Multiple human rights groups including Amnesty International, Human Rights Watch and the American Civil Liberties Union have launched a campaign to urge US President Barack Obama to pardon former National Security Agency contractor Edward Snowden.
Snowden, who lives in Moscow, appeared via video link on Wednesday at a New York press conference, where advocates from human rights groups called for a pardon.
The campaign started an online petition, at pardonsnowden.org, urging Obama to give him amnesty before his term ends in January.
"Edward Snowden's case presents one for President Obama to use the presidential power of pardon proudly and unequivocally, in recognition of one of the most important acts of whistleblowing in modern history," said Anthony Romero, the executive director of the American Civil Liberties Union (ACLU).
However, the chances of a pardon appear slim for Snowden as a similar initiative was launched in July, in which the White House rejected a petition to pardon Snowden that had garnered more than 160,000 signatures.
The launch of campaign came after the release of the Oliver Stone film "Snowden," which his supporters hope will rally support behind the whistleblower.
During the video conference, Snowden reiterated that he could not receive a fair trial in the United States under the Espionage Act.
"It does not permit a whistleblower defense," he said. "The law does not distinguish between those who give free sensitive information to journalists and spies who sell it to foreign powers."
"I'm comfortable with the decisions I made. But I don't think it's up for me to decide the direction of the future of our society. I believe that that's a participatory multilateral decision and we should intentionally try to remove the outsize influence of a particular individual, and that includes myself, and that's why I do not myself ask for pardon and I never will."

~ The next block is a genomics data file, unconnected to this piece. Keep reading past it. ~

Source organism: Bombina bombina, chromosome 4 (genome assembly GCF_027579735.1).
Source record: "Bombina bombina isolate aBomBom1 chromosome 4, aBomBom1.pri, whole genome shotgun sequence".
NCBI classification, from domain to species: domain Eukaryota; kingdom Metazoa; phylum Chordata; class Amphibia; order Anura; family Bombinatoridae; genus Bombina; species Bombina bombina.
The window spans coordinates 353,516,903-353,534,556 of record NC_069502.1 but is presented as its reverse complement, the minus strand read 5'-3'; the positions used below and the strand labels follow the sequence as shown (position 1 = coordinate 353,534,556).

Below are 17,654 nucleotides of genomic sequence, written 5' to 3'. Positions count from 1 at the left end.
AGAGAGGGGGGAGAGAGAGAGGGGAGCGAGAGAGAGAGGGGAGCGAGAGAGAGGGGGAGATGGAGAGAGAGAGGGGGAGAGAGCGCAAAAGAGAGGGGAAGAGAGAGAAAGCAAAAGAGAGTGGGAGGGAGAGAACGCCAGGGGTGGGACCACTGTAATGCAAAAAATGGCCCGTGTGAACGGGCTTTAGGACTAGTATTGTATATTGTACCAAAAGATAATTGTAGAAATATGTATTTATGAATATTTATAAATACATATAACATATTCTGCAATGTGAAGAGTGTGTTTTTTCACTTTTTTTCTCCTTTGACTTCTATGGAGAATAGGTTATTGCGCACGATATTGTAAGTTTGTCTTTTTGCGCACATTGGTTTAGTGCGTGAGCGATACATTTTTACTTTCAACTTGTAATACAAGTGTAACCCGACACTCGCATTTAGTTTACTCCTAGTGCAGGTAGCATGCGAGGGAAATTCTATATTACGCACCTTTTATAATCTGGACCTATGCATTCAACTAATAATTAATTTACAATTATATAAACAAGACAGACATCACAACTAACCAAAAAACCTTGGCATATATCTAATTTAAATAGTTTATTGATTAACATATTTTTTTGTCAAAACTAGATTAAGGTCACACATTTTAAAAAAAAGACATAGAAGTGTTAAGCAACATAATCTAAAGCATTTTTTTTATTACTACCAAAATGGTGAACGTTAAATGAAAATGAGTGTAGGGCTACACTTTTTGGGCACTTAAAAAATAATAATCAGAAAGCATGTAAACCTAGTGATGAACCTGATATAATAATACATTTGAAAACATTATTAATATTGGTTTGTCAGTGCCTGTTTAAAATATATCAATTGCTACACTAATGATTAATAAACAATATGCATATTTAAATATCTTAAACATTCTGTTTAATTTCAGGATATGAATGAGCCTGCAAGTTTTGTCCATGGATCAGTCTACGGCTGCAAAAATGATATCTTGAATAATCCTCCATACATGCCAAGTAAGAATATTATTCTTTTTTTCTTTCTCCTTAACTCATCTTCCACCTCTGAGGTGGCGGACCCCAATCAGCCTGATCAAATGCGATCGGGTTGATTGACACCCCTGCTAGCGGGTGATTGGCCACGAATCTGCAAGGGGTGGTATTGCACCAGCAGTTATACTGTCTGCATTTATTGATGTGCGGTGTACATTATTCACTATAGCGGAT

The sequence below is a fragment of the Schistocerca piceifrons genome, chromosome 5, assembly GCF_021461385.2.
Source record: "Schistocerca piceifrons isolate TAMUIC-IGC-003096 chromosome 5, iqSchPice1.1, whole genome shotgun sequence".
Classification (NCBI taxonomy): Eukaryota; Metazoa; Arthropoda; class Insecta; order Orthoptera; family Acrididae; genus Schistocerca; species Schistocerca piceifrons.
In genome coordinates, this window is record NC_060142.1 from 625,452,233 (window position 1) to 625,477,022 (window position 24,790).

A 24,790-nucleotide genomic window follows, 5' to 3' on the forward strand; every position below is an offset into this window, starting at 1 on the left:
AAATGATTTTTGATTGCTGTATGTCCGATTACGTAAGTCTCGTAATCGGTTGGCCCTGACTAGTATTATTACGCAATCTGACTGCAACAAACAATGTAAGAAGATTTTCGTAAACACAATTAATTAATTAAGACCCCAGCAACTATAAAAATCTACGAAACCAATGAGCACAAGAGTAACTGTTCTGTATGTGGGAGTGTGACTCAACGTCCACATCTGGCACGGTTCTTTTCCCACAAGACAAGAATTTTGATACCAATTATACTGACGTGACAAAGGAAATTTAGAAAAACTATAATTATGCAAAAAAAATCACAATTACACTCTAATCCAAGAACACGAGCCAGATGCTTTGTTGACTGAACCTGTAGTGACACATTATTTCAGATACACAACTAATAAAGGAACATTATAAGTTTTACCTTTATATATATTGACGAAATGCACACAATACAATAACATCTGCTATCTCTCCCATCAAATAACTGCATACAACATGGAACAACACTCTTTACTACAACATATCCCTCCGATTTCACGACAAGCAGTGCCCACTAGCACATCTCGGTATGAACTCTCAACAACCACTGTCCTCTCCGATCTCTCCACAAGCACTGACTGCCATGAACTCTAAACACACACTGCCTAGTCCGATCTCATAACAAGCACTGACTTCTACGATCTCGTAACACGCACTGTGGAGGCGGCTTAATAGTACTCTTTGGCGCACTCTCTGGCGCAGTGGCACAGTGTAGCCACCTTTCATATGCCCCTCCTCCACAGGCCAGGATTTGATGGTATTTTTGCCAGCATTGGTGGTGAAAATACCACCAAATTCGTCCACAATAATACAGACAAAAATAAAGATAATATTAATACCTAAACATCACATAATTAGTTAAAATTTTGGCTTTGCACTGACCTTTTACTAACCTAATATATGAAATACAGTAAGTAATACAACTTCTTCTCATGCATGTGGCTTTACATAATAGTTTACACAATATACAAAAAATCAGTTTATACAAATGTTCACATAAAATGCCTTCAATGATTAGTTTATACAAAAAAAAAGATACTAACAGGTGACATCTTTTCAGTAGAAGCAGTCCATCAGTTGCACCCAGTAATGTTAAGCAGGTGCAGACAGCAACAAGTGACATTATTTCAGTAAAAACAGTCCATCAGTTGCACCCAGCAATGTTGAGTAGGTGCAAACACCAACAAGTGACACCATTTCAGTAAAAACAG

Conversely, Snowden implied on Tuesday that he pursues pardon, The Guardian reported. He argued that it had been morally "necessary" to shine a light on mass surveillance.
"Yes, there are laws on the books that say one thing, but that is perhaps why the pardon power exists -- for the exceptions, for the things that may seem unlawful in letters on a page but when we look at them morally, when we look at them ethically, when we look at the results, it seems these were necessary things," he said.
The US authorities charged Snowden with espionage and theft of state secrets in documents he gave journalists Glenn Greenwald, Laura Poitras and Ewen MacAskill. He faces up to 30 years in prison.
Snowden leaked thousands of classified intelligence documents in June 2013, revealing the extent of the NSA’s spying activities, including the massive collections of phone records of Americans and foreign nationals as well as political leaders around the world. His asylum in Moscow has been a source of tension between the US and Russia, with the US president canceling a planned meeting with Russian President Vladimir Putin at the G20 Summit in 2013 after Russia agreed to let him in.